Another popular German varietal is Riesling. Considered one of the most noble of all white wine varieties, Riesling has been cultivated in Germany for at least 500 years and typically makes complex sweet and dry wines with rich floral aromas of apple blossoms, lime tree blossoms and other flowers. German varietals certainly don't have a monopoly on floral attributes. The Viognier grape cultivated in many wine regions but best known for complex, age-worthy white wines in the Northern Rhone often exhibits vibrant white flower, orange blossom and wild floral qualities. The Albarino grape from the northwest of Spain has stimulating scents of fresh-blooming white flowers.

Primarily planted in Argentina, the Torrontes variety is one of the best examples of flowers in a glass with pungent honeysuckle and jasmine flower aromas. Although not as well known as the aforementioned varieties, I've had great success serving aromatic Torrentes wines in China. Finally, let's not forget the world's best known grape for making sweet wines, the Muscat. Calling a good Muscat wine aromatic is an understatement. Perhaps the most aromatic of all wine varieties, Muscat wines are meant to be enjoyed as much with the nose as with the mouth. Muscat sweet wines often explode with fragrances of orange blossoms and white flowers.

Some of my favorite white wines with abundant floral aromas that you can experience here in Shanghai are Gewurztraminers from the producers Josmeyer and Paul Blank in Alsace, France. For flowery Rieslings try Egon Muller and Joh. Jos. Prum, both from Mosel, Germany. For enticing aromas of orange blossoms I suggest the Ailzie Regional Collection Viognier from Yarra Valley Australia. Excellent Spanish Albarinos with clean fruit flavors and enticing hints of white flowers are from Martin Codax and Pazo Senorans. Florally aromatic and budget-worthy Torrontes wines from Argentina are made by the producers Norton, Dominio del Plata and Callia. Two of my favorite Muscats are the Jaboulet Muscat de Beaumes-de-Venice from the Rhone and the Pio Cesare Moscato d'Asti.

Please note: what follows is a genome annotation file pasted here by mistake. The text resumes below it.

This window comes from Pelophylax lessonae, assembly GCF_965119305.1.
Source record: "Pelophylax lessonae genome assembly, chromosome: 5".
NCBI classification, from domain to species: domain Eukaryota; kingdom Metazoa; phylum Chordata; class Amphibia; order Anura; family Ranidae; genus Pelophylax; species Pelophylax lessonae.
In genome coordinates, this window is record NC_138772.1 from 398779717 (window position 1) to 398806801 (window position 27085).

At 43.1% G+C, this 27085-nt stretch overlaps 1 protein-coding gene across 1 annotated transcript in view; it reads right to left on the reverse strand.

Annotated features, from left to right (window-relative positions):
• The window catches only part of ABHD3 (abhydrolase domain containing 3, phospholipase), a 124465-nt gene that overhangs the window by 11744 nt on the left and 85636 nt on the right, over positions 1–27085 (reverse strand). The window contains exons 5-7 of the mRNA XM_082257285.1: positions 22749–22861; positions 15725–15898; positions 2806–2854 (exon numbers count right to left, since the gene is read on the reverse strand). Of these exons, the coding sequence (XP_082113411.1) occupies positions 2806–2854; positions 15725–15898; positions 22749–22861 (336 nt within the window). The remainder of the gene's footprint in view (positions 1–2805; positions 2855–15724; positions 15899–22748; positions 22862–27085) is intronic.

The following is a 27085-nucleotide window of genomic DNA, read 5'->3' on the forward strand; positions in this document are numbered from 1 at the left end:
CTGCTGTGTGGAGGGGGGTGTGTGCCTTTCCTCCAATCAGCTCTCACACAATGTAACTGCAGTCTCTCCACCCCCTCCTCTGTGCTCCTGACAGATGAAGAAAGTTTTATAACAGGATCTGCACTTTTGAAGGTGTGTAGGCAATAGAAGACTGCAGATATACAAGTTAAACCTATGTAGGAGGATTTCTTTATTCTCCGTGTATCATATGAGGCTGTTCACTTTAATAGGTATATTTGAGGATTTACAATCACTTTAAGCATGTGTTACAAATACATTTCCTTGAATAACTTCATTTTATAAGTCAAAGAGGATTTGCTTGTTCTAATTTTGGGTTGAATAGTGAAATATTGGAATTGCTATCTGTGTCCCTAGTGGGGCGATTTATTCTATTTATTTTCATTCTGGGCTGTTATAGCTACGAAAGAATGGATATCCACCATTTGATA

Floral reds

Though the perception of flowers in red wines is usually more subtle than in whites, some reds have definite floral characteristics. Pinot Noir is a good example. Some young Pinots offer scents of rose petals while more mature Pinots often have bouquets of violets. The Nebbiolo grape indigenous to the Piedmont region offers rich scents of roses and violets. This noble variety makes two of Italy's greatest red wines, Barolo and Barbaresco. Violet aromas are also common in Malbec reds from Mendoza, Argentina, and in some Merlots.

As the rejuvenating sensations of spring approach our city, there's nothing more enjoyable than savoring the charming scents of flowers in your glass.